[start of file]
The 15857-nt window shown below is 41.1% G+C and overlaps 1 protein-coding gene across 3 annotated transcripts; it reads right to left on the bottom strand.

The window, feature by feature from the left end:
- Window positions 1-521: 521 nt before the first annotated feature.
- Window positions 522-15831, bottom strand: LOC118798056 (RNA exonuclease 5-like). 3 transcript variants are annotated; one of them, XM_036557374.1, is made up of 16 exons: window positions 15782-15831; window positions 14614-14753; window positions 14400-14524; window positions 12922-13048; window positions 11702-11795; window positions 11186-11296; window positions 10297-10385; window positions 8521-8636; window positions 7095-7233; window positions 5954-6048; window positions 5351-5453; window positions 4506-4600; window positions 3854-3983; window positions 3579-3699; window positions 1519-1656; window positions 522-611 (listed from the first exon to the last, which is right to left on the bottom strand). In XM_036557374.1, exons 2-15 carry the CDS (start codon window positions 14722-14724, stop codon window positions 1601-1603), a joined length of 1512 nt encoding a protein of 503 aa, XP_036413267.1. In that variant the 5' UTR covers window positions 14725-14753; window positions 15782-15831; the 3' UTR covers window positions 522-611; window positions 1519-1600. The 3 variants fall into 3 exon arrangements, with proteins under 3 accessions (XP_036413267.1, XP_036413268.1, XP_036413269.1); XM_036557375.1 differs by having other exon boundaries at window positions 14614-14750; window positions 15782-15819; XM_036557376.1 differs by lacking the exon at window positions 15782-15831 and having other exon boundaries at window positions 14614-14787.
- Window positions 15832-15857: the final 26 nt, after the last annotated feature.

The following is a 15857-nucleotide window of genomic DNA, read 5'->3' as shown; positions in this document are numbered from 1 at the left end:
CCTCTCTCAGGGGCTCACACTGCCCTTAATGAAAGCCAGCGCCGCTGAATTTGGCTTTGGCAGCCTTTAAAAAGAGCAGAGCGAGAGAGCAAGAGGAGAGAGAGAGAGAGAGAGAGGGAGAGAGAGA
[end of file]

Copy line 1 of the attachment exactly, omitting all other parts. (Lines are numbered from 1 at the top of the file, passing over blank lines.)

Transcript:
The 15857-nt window shown below is 41.1% G+C and overlaps 1 protein-coding gene across 3 annotated transcripts; it reads right to left on the bottom strand.